The squash seedlings have practically jumped out of their seed tray.  They are quite tall (about four inches) and about as wide, elbowing their neighbors for space like commuters on a rush-hour subway train.

The cucumber seedlings are almost as big, in girth if not height, as are most of the tomato seedlings whose branches are spreading out even while their stems are still spindly.  The leaves are becoming intertwined and are forming a dense canopy over the seed tray.

It is time to pot up.

We had prepared for this by procuring some larger plastic pots.  We thought we would find them for sale at our local garden centers but neither the Home Depot nor the Plant Depot carries them.  The kind people at the Plant Depot did give us the few they had in their potting shed—seven 4-inch square pots—and it’s a start but not nearly enough.

I next tried the family-run nursery and market a couple of miles down the road from us.  They don’t sell them either but had many on hand (they use them in the nursery).  Theirs plastic pots are smaller (about 3 1/2 inches high) and round and I was able to cadge a stack of 65 of them from the friendly proprietress (actually, she offered them and I thankfully accepted).

Before starting, I washed the pots with diluted bleach.  After all, the containers were not new and who knows where they had been?  All joking aside, young plants are very susceptible to diseases and insects.  It would only take a small clod of soil to infect the seedlings.

We had also purchased a bag of compost which we added in equal parts to the seed starting mix that was left over from the sowing operation.  Seed mix does not provide much organic material which the seedlings need to continue their growth (they will have used up the energy in their endosperm by now).  Cutting the dense, claylike compost into the granular seed starting mix reminded me of making the topping for a fruit crisp.  I used a trowel (as opposed to two table knives or a pastry cutter) and when the soil achieved the appearance of coarse meal, I knew it was done (just like the dessert).

The squash seedlings are the largest and we reserved the larger pots for them.  We filled each with soil and I formed holes for the seedlings by pressing two fingers into the soil.  The pots were ready to receive squash plants but how to get them out of the seed tray?

My first temptation would be to grab a seedling by its stem and yank it out.  However, there is a danger of pulling the seedling’s roots out of the soil.  Also, we had read that the stems of young plants are delicate and that handling them, even gently, should be avoided.  Fortuitously, I had also read (I don’t remember where but it was online) that using a fork was a convenient way to get the seedlings out.  This made sense to me so I grabbed one from the kitchen drawer.

I carefully jabbed it into the soil of the first squash plant, a Supersett Yellow Crookneck, near the edge of its compartment.  With a firm lateral and upward motion, I lifted the fork and the entire plug of soil, bound by the seedling’s roots, came free.  It was like pulling an escargot from its shell.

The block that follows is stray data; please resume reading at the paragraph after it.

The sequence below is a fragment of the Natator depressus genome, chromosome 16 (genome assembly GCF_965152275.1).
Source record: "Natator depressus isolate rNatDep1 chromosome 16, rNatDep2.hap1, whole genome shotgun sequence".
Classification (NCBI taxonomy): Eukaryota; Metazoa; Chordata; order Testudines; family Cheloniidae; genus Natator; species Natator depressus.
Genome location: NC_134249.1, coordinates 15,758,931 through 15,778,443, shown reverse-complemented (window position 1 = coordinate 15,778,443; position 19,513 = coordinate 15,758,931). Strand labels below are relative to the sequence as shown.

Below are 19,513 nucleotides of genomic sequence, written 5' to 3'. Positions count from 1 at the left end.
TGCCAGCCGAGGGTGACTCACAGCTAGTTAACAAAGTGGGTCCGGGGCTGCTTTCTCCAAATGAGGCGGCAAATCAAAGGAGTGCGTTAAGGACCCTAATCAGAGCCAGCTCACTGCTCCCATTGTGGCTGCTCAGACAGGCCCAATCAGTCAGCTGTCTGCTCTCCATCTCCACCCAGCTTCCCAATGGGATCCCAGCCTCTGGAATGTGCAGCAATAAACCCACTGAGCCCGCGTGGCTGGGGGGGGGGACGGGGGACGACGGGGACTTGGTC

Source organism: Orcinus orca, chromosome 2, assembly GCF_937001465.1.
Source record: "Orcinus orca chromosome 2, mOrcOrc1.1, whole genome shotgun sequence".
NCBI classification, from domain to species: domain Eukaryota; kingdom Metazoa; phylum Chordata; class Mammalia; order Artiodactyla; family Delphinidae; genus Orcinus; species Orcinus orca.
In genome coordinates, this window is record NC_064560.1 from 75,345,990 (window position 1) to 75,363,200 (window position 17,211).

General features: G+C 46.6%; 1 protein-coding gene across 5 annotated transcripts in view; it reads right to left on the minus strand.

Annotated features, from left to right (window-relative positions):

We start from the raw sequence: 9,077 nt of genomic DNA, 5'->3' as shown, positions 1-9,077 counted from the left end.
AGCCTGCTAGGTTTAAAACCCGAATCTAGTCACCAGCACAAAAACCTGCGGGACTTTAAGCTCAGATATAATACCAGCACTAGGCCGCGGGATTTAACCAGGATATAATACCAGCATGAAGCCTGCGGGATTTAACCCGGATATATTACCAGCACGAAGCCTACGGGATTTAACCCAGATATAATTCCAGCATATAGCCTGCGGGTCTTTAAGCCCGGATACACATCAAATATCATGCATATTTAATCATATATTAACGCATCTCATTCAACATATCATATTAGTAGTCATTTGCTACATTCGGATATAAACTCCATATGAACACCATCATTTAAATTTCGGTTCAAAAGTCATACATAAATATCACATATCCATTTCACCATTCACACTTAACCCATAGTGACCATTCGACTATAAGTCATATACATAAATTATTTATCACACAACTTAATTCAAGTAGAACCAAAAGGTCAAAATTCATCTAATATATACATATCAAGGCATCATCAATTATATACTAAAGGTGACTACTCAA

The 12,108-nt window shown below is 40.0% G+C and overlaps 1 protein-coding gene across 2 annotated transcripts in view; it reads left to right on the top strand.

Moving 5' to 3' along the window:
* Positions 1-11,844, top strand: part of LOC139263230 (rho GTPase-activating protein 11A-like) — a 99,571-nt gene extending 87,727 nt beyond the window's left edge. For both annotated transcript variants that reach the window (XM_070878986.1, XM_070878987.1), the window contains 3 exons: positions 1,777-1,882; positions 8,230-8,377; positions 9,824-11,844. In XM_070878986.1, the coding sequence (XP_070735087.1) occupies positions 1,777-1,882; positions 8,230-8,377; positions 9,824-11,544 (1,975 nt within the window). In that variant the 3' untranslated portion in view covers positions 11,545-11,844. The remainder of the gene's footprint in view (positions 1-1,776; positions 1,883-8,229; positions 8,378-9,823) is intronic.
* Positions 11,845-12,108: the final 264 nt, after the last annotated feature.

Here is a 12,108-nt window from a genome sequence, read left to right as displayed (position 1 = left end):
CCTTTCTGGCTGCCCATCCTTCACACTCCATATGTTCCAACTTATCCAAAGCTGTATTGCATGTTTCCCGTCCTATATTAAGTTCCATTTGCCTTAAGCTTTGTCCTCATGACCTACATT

With the seedling still impaled on the fork, I pressed it into one of the pots.  Rachel added another handful of soil and I packed it around the stem at the same time pulling out the fork.  By varying the pressure, I was able to align the stem roughly perpendicular to the soil surface without touching it.  Transplant accomplished.

We repeated the process for three more Crookneck seedlings and then potted up four Cavili Zucchini.  We gave them all a splash of water, recompacted the soil and topped off each pot with another trowelful of potting mix.  After the excess water had drained out, we put the pots back into the catchment tray (the same one the seed tray had been in), put them back under the fluorescent lights, and moved on to the cucumbers.

Potting up seven of the Alibi Pickling Cornichons and an equal number of Alibi Pickling cucumbers both refilled the drainage tray and depleted the potting soil.  I mixed up another batch and we repeated the entire process with the tomato seedlings.  We transplanted three of each of the six varieties, resulting in 18 pots with room to grow.

The eggplant, bell peppers and basil do not look ready to move up just yet so we will let them go for another week.  The basil seedlings are moving particularly slow and they may be able to go directly outdoors.

In an article in this month’s (i.e., November’s) Bon Appétit, the writer Michael Chabon describes his family’s Thanksgivings as having never been bound by geography (“Michael Chabon Reminds Us That Thanksgiving Is Where the Meal Is”).  His clan has no permanent host or default cook and each year they do something different (and non-traditional in the strictest descendents-of-the-Mayflower sense).  That got me thinking about the nature of the Thanksgiving holiday and the roles of Guest versus Host in its celebration.